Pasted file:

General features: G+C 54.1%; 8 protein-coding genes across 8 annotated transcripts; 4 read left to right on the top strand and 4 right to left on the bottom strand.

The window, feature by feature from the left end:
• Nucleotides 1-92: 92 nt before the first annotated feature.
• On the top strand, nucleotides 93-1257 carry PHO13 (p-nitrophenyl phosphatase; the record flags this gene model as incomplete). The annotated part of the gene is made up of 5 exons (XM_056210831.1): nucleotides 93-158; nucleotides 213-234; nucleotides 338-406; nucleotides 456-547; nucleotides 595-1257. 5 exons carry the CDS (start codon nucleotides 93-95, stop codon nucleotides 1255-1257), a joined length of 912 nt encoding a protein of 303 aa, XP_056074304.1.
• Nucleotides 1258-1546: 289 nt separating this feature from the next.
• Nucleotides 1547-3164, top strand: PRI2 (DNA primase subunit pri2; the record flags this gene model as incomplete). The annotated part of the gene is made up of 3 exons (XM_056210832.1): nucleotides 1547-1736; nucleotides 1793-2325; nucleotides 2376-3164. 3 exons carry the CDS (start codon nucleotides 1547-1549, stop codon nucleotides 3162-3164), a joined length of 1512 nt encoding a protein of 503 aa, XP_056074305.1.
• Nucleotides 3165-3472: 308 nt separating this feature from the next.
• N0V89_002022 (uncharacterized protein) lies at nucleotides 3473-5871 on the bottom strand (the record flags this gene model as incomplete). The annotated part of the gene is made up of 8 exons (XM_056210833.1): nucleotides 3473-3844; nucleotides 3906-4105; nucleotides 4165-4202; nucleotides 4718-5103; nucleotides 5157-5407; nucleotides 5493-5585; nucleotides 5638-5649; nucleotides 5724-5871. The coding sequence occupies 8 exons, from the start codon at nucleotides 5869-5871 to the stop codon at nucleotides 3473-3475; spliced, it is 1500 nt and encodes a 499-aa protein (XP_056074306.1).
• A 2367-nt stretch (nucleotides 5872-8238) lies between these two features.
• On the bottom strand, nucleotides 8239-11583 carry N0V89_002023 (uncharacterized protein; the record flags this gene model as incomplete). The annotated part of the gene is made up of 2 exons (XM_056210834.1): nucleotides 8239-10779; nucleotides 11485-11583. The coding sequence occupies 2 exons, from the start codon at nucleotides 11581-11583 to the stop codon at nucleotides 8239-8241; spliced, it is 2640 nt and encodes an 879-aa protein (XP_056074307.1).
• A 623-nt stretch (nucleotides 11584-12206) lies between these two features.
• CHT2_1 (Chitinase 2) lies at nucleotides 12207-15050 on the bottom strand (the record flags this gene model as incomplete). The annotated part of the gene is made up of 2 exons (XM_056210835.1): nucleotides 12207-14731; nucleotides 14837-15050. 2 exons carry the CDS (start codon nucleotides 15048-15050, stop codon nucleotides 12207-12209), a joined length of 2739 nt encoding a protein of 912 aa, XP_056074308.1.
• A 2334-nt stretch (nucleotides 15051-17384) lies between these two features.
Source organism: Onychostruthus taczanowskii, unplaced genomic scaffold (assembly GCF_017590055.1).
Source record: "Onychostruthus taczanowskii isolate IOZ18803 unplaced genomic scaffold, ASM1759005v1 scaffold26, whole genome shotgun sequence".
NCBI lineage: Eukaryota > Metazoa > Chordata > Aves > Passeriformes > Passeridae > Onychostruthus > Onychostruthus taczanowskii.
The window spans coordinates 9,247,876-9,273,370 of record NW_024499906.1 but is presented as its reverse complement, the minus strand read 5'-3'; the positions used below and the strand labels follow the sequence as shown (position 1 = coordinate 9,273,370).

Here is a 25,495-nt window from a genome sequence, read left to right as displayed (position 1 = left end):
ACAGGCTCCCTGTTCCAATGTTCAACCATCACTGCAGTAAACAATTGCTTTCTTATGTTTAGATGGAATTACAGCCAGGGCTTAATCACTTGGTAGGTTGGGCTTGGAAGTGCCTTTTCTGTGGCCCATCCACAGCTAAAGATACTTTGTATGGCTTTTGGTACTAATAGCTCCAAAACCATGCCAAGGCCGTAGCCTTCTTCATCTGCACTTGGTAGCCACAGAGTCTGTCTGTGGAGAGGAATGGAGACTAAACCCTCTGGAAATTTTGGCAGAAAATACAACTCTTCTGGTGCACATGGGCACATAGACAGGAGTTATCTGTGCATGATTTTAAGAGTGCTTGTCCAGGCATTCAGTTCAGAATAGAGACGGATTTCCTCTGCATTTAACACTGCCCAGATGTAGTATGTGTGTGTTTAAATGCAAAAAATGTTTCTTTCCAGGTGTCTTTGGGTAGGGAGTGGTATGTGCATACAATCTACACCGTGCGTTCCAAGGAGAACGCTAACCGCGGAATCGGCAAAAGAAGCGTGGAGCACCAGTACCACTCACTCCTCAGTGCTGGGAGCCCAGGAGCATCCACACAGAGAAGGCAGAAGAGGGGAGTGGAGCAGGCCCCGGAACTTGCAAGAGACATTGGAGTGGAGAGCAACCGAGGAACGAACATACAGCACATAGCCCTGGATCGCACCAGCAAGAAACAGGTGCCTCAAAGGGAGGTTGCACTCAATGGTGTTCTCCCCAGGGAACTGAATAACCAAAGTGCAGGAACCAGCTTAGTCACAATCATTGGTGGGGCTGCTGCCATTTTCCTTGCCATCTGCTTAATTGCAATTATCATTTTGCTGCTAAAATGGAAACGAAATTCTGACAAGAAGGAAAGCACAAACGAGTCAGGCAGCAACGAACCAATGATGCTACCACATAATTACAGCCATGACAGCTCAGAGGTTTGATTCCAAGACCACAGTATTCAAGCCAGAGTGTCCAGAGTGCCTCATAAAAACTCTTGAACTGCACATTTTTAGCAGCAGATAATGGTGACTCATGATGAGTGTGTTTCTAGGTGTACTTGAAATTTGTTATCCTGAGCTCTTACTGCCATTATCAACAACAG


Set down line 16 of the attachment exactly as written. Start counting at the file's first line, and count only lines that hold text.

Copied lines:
NCBI lineage: Eukaryota > Metazoa > Chordata > Aves > Passeriformes > Passeridae > Onychostruthus > Onychostruthus taczanowskii.